Danger hangs above your head in Vail
VAIL, Colorado ” Moses Gonzales has set off in his truck and is canvassing the neighborhoods. He is looking for icicles. Dangerous icicles.
He sees small ones that are barely formed, and big ones that stretch 15 feet to the ground.
But what he is really looking for are the dangerous ones, the icy stalactites that hang above sidewalks or driveways. He is also looking for cornices of snow that jut out from rooflines. He is looking for slabs of snow that cling precipitously to slanted roofs.
“Sometimes you don’t see the danger that is right in front of you,” says Gonzales, a Vail code enforcement officer.
The Vail Police Department is checking out buildings for danger from ice and snow overhangs, and is giving out warnings to people whose buildings are dangerously loaded with snow.
According to the town, an icicle falling from as low as 10 feet can penetrate the roof of a car.
Gonzales says he hasn’t heard of a person being killed by an icicles.
“But I’m sure there has been,” he says.
In the late ’90s, an East Vail woman died when a slab of snow fell onto her off her house.
When the town gets lots of snow, as it has over the last month, the danger of snow and ice overhangs increases. When roofs have more than 3 feet of snow, they should be cleared, the town says. There are several companies around Vail that remove snow from roofs.
Sometimes people get warnings from the police if there are ice or snow overhangs on their buildings. They can even get tickets.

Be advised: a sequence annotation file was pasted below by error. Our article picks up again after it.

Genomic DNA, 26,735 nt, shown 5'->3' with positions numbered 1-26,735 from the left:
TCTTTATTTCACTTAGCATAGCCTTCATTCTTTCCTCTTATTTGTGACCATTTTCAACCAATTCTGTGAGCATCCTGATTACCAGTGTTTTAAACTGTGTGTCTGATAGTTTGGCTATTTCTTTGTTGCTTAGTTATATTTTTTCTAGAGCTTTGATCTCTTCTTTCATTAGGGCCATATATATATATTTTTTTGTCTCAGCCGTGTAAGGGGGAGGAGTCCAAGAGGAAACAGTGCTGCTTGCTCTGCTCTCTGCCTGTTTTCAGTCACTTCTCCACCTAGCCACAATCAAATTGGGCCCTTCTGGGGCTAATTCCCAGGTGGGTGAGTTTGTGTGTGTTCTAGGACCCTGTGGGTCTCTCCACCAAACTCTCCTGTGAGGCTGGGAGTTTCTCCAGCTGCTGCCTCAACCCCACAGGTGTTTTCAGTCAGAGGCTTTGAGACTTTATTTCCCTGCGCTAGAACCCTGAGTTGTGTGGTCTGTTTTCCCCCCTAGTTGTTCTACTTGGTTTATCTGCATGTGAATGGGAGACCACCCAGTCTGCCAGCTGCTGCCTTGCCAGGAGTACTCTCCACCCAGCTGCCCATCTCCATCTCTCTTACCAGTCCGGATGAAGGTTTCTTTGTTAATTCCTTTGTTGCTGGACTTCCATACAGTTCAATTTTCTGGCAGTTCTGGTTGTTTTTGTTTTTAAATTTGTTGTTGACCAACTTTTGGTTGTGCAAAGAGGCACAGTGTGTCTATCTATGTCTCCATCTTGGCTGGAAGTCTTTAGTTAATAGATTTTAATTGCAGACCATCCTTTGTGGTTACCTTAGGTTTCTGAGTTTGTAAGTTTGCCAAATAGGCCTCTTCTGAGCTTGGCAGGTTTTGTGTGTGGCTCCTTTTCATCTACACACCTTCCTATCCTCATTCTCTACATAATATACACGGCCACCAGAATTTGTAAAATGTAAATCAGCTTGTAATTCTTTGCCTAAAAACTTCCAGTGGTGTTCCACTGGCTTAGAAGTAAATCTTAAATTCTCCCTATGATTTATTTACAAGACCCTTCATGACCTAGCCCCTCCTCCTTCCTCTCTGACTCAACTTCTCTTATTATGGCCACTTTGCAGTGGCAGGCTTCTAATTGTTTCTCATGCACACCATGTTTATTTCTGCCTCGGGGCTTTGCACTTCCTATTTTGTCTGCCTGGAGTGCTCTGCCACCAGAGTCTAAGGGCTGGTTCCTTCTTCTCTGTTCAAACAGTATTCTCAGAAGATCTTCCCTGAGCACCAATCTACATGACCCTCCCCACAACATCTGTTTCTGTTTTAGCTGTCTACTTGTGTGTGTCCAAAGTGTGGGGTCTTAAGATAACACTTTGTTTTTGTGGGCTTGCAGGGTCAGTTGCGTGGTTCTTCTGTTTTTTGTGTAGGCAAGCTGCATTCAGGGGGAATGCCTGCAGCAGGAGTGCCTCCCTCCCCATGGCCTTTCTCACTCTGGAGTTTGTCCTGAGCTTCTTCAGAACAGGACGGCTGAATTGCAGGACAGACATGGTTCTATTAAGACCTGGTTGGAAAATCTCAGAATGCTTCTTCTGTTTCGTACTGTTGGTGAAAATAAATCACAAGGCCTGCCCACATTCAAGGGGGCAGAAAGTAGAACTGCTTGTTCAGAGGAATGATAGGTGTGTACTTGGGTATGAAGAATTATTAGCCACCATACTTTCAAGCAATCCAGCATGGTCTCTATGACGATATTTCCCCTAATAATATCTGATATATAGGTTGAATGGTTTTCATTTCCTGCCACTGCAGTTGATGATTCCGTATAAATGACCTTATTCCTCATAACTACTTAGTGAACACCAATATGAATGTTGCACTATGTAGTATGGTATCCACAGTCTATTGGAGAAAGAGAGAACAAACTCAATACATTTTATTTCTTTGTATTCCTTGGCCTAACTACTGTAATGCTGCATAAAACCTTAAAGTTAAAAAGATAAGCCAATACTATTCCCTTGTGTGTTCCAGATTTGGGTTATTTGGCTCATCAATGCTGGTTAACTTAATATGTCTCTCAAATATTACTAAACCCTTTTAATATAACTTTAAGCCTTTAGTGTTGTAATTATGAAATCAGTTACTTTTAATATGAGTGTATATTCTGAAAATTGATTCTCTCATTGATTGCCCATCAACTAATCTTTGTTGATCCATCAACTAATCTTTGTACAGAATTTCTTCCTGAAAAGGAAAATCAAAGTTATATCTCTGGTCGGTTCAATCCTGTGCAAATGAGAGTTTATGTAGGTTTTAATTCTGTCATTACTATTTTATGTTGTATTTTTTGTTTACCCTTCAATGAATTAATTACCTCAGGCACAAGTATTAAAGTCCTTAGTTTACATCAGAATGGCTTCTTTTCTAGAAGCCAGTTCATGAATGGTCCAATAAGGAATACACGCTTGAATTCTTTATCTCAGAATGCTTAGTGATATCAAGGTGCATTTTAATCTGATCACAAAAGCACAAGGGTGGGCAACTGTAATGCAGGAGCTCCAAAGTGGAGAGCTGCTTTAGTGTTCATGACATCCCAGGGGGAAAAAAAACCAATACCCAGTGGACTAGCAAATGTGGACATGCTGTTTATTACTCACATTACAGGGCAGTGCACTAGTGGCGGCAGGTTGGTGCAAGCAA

Gonzales checks out Timber Ridge. Not bad. They’ve been clearing snow off their roof where it hangs above the laundry room. Then he goes to the City Market. Again, the eaves seem satisfactory to Gonzales.
“They cleared it off,” he says. “They did a good job with that.”
But, in Lionshead, there are red flags. Gonzales spots them from a distance.
“That Montaneros building, that’s really scaring me,” he says.
Gonzales parks his truck and walks into Lionshead. He heads for the Montaneros building, and stares up at an overhang of snow some four stories high.
“You could walk in front of Charlie’s T-Shirts and get nailed by one of these,” Gonzales says.
Gonzales walks into the building and meets with Dan Martinez from the maintenance department. Martinez assures Gonzalez that they’ll take care of the overhang right away. For that particular section of roof, they have to call in outside contractors because it’s too steep and dangerous for in-house workers to clean, Martinez said.
Gonzales is satisfied. Most people are cooperative, he says and leaves Montaneros, eyes skyward, studying the roofs of Vail.
Staff Writer Edward Stoner can be reached at 748-2929 or firstname.lastname@example.org.